FAI events: FIA,B,C,G,H,J,P,Q ; $25 first event, $10 for second
Other events: $15 for first event, $5/each added non-FAI event
All-In Fee of $45 to fly your little hearts out!
AMA age Juniors:  HLG & P-30 free, Other events $5, or All-In Fee of $10

Trophies awarded for 1-2-3 places
Perpetual trophies for F1A,B,C,G,H,J  and Nos-Wake winners receive a perpetual trophy (if it shows up at the field!)
Due to low entry levels; F1J, P, Vintage FAI Power, Classic Towline and Nostalgia events 2nd and 3rd place awards will be sent post-contest.
Junior Hi-Time Glider, Rubber and Power Trophies
$100 to the top 20 Something F1ABC flyer

AMA & Lost Hills Field Assn memberships are required
FAI events run to the 2017 FAI rules except as noted herein
Protest in addition to $30 requires equipment needed for model processing
Q flyers to measure, calculate and monitor one another’s motor runs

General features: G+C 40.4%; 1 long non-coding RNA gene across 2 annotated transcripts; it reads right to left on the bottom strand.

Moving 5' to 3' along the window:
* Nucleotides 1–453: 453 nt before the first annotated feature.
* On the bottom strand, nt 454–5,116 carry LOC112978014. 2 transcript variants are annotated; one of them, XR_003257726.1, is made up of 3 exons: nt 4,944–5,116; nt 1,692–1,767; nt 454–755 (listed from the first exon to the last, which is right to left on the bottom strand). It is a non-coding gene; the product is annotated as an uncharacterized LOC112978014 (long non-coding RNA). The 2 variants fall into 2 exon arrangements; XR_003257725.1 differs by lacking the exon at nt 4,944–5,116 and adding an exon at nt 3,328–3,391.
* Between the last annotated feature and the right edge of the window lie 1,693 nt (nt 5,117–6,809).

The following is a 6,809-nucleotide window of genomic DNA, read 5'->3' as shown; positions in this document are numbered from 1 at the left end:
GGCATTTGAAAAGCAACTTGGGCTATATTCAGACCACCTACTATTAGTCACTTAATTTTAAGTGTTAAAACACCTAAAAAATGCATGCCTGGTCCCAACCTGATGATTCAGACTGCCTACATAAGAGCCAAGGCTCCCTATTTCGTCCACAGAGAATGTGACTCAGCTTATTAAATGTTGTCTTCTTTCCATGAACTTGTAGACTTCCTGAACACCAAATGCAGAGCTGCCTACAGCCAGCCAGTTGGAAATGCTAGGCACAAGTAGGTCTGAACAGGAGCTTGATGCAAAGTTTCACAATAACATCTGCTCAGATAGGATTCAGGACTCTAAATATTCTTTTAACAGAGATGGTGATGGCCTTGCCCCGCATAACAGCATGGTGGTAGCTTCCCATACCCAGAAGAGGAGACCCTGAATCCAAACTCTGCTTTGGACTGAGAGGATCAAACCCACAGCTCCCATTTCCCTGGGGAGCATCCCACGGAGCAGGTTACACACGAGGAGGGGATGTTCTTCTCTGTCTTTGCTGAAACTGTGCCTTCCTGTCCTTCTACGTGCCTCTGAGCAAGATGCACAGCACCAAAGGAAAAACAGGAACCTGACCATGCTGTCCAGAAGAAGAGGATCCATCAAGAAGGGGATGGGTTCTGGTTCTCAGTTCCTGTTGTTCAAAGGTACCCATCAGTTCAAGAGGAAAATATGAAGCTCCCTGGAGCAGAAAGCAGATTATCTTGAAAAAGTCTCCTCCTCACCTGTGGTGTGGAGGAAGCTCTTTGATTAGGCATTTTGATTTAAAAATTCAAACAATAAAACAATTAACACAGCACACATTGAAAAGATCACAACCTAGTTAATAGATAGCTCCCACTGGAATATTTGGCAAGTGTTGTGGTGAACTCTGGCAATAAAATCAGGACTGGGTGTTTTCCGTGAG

No Moto-flapping

Contest Directors                                                       
Jim Parker
25018 Wintergreen Ct. Stevenson Ranch, CA 91318                               [818]404-3834[c],

F1A restrictions and Full-size glider classes

From: Martin Gregorie

Ron Kreetz suggests that F1A models could adapt ideas from the
competition gliding world by introducing a Standard class for F1A. Its
an interesting idea, but consider:

Gliding currently has a number of competition classes:
14m, Club, Standard, 15m, 18m, 20m two-seat and Open.

– 14m, 15m and 20m two-seat classes have no technology restrictions
and are free to carry water ballast [1] provided they don’t exceed
the class weight limit. The class name is the maximum wingspan in
metres. Span and max weight are checked before every competition